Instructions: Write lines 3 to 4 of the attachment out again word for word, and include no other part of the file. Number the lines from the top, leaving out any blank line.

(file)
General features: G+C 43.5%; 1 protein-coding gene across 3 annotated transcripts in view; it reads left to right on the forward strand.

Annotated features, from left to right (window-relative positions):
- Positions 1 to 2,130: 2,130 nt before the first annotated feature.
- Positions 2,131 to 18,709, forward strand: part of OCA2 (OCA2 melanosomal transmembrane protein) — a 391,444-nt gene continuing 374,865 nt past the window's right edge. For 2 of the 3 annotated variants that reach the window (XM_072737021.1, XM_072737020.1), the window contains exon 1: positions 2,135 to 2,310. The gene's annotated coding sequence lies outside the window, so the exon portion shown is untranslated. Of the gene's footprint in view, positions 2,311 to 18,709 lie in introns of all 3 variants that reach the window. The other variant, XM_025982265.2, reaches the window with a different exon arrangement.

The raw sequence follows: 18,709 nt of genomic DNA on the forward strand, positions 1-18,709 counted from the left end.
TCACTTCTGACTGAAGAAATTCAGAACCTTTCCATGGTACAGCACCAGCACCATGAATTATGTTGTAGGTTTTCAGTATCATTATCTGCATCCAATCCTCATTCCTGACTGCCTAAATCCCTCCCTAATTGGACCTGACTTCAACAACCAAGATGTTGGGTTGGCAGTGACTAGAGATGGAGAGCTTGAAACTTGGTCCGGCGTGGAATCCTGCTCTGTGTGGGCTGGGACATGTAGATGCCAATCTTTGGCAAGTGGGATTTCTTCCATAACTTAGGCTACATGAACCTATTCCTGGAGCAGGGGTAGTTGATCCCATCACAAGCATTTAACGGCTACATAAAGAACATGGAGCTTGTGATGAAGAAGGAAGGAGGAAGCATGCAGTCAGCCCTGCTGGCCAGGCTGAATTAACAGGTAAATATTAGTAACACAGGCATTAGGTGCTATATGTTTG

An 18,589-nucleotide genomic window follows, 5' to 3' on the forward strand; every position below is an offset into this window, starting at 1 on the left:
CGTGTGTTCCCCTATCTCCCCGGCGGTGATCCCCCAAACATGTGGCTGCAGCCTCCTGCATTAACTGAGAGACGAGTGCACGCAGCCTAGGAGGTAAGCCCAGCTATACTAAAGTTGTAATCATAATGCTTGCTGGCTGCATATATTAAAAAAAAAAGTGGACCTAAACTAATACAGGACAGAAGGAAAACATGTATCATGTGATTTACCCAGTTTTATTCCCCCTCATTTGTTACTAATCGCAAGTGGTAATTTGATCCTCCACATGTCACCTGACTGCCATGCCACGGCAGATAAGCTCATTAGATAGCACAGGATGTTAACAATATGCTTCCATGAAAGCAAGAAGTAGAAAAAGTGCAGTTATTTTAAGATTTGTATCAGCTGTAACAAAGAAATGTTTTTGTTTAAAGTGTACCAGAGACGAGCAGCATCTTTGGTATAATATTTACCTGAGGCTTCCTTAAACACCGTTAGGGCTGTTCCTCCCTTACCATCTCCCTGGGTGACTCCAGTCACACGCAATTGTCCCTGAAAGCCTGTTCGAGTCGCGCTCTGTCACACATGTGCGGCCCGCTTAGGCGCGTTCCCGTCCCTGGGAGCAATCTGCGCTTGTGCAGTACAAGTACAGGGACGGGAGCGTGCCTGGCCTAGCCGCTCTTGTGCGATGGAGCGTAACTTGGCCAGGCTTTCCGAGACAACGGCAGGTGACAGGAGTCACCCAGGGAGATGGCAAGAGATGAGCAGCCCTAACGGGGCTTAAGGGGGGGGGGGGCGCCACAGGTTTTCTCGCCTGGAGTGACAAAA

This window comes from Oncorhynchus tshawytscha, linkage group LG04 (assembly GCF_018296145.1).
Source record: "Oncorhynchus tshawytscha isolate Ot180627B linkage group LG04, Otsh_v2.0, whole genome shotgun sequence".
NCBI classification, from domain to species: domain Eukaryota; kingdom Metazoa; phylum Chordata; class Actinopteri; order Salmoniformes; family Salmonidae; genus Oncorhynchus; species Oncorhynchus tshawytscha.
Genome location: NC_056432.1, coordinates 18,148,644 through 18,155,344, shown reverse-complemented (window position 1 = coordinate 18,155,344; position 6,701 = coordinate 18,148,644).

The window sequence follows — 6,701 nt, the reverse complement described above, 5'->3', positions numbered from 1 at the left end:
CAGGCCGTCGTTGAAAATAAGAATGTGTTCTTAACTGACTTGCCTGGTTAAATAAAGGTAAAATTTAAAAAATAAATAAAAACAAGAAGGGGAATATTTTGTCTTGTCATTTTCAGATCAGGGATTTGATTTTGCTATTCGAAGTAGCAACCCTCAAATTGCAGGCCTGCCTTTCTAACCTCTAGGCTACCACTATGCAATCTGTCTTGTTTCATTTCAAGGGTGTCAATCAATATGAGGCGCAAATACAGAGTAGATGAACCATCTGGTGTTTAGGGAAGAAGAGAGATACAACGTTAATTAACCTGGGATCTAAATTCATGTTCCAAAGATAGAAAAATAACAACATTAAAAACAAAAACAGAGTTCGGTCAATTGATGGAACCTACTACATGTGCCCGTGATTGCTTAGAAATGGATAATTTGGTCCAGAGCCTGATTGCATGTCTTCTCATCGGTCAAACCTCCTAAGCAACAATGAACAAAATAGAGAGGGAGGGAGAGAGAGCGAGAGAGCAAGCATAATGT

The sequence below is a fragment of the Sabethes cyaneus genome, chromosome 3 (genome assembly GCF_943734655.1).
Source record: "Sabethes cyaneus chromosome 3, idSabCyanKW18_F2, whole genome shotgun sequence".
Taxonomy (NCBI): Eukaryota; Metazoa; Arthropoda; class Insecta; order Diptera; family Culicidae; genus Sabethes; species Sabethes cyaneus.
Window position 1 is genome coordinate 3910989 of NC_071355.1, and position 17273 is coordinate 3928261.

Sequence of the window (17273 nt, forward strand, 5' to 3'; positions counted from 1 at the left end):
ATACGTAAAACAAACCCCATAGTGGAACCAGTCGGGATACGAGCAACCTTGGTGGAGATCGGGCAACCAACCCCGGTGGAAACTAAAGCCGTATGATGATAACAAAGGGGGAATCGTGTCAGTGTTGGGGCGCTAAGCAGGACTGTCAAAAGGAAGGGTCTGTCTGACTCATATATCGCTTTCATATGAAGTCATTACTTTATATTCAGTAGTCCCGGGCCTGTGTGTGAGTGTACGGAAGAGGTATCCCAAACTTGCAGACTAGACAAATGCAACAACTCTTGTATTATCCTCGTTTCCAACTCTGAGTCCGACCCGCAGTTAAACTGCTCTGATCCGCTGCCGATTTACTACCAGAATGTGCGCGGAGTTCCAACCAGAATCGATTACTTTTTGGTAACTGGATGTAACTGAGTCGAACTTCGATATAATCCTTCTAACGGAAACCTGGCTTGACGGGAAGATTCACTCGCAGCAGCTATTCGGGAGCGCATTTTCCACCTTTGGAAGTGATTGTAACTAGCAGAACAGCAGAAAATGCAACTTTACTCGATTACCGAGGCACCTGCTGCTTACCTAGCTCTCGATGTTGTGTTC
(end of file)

- Positions 1 to 2,130: 2,130 nt before the first annotated feature.
- Positions 2,131 to 18,709, forward strand: part of OCA2 (OCA2 melanosomal transmembrane protein) — a 391,444-nt gene continuing 374,865 nt past the window's right edge. For 2 of the 3 annotated variants that reach the window (XM_072737021.1, XM_072737020.1), the window contains exon 1: positions 2,135 to 2,310. The gene's annotated coding sequence lies outside the window, so the exon portion shown is untranslated. Of the gene's footprint in view, positions 2,311 to 18,709 lie in introns of all 3 variants that reach the window. The other variant, XM_025982265.2, reaches the window with a different exon arrangement.